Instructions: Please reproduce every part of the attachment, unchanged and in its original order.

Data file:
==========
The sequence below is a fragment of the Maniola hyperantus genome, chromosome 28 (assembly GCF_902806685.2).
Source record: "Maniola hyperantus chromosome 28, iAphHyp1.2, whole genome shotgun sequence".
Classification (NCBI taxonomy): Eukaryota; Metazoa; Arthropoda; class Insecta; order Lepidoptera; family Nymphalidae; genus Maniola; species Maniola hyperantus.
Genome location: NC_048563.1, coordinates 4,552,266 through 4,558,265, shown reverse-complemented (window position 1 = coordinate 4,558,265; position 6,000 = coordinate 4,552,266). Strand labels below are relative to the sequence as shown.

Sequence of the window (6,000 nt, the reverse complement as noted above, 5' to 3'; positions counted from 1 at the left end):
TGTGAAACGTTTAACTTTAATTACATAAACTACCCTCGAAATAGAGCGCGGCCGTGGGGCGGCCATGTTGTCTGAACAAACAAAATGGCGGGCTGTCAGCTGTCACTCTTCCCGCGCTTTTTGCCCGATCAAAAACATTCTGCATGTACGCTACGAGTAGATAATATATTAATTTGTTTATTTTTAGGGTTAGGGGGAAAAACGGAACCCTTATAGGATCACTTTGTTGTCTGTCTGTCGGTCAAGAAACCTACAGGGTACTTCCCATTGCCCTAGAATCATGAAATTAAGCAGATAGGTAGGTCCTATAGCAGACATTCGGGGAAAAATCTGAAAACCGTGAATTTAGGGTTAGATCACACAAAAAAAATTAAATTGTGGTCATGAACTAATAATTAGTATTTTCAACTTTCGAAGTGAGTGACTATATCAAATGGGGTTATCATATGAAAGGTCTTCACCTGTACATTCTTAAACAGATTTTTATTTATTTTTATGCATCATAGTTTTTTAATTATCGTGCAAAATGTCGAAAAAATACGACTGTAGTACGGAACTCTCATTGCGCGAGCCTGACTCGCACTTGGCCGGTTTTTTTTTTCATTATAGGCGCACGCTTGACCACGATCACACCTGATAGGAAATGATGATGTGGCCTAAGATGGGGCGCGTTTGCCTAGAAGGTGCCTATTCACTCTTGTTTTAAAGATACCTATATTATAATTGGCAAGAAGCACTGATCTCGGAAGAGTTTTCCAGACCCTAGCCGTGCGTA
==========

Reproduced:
The sequence below is a fragment of the Maniola hyperantus genome, chromosome 28 (assembly GCF_902806685.2).
Source record: "Maniola hyperantus chromosome 28, iAphHyp1.2, whole genome shotgun sequence".
Classification (NCBI taxonomy): Eukaryota; Metazoa; Arthropoda; class Insecta; order Lepidoptera; family Nymphalidae; genus Maniola; species Maniola hyperantus.
Genome location: NC_048563.1, coordinates 4,552,266 through 4,558,265, shown reverse-complemented (window position 1 = coordinate 4,558,265; position 6,000 = coordinate 4,552,266). Strand labels below are relative to the sequence as shown.

Sequence of the window (6,000 nt, the reverse complement as noted above, 5' to 3'; positions counted from 1 at the left end):
TGTGAAACGTTTAACTTTAATTACATAAACTACCCTCGAAATAGAGCGCGGCCGTGGGGCGGCCATGTTGTCTGAACAAACAAAATGGCGGGCTGTCAGCTGTCACTCTTCCCGCGCTTTTTGCCCGATCAAAAACATTCTGCATGTACGCTACGAGTAGATAATATATTAATTTGTTTATTTTTAGGGTTAGGGGGAAAAACGGAACCCTTATAGGATCACTTTGTTGTCTGTCTGTCGGTCAAGAAACCTACAGGGTACTTCCCATTGCCCTAGAATCATGAAATTAAGCAGATAGGTAGGTCCTATAGCAGACATTCGGGGAAAAATCTGAAAACCGTGAATTTAGGGTTAGATCACACAAAAAAAATTAAATTGTGGTCATGAACTAATAATTAGTATTTTCAACTTTCGAAGTGAGTGACTATATCAAATGGGGTTATCATATGAAAGGTCTTCACCTGTACATTCTTAAACAGATTTTTATTTATTTTTATGCATCATAGTTTTTTAATTATCGTGCAAAATGTCGAAAAAATACGACTGTAGTACGGAACTCTCATTGCGCGAGCCTGACTCGCACTTGGCCGGTTTTTTTTTTCATTATAGGCGCACGCTTGACCACGATCACACCTGATAGGAAATGATGATGTGGCCTAAGATGGGGCGCGTTTGCCTAGAAGGTGCCTATTCACTCTTGTTTTAAAGATACCTATATTATAATTGGCAAGAAGCACTGATCTCGGAAGAGTTTTCCAGACCCTAGCCGTGCGTA